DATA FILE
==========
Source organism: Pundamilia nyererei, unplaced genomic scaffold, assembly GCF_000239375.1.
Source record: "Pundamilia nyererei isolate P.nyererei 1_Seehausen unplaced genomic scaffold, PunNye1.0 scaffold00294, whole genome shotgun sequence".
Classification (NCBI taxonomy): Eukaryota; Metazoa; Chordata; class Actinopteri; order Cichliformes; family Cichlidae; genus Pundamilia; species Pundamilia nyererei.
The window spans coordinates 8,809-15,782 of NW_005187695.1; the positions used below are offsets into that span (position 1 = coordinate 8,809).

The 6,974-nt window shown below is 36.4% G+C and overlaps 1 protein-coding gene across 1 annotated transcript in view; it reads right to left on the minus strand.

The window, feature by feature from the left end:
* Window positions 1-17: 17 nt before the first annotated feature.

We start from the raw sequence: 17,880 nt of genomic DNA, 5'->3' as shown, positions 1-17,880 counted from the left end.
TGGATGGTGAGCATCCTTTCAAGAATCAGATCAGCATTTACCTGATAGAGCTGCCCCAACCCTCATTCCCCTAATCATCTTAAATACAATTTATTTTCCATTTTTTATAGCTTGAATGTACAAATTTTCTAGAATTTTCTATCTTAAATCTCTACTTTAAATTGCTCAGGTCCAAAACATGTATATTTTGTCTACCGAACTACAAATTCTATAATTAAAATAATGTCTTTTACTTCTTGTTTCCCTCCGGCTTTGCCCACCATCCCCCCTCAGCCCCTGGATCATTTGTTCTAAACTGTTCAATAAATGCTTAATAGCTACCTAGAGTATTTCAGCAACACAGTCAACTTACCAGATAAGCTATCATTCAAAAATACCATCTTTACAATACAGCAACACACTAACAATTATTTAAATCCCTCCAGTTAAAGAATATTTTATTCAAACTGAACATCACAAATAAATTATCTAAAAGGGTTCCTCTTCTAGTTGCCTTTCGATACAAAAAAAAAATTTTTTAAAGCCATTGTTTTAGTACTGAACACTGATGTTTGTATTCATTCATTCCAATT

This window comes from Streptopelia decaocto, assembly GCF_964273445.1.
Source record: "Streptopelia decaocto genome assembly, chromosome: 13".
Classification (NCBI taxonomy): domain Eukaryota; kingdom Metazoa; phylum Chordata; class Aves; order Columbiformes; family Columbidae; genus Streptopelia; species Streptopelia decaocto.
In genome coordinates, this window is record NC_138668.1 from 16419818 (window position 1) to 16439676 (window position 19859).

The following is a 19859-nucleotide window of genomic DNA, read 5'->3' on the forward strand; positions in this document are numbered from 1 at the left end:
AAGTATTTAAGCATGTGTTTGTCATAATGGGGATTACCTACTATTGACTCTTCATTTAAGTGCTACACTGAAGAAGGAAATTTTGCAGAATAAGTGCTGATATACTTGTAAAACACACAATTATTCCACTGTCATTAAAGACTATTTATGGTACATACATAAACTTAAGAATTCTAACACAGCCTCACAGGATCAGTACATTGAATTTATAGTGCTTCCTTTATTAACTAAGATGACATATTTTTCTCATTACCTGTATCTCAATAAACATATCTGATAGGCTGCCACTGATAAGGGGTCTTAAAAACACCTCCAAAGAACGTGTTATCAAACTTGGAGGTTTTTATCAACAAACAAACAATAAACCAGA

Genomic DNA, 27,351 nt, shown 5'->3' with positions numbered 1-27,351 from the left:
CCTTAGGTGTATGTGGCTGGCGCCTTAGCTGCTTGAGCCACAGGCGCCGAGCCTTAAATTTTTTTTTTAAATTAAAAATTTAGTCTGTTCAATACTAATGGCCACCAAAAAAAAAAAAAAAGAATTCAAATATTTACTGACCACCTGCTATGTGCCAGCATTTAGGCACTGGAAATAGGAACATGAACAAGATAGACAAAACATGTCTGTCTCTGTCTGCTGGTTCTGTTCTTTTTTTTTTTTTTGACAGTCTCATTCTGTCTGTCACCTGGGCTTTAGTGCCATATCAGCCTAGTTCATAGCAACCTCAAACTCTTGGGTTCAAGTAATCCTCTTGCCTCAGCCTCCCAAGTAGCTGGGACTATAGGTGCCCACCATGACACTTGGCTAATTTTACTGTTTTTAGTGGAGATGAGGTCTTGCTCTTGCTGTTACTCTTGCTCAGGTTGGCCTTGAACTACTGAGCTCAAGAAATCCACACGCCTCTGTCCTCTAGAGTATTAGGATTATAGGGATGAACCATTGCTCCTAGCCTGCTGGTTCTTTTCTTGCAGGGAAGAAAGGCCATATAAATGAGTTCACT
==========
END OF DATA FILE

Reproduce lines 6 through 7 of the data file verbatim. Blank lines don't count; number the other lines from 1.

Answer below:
The window, feature by feature from the left end:
* Window positions 1-17: 17 nt before the first annotated feature.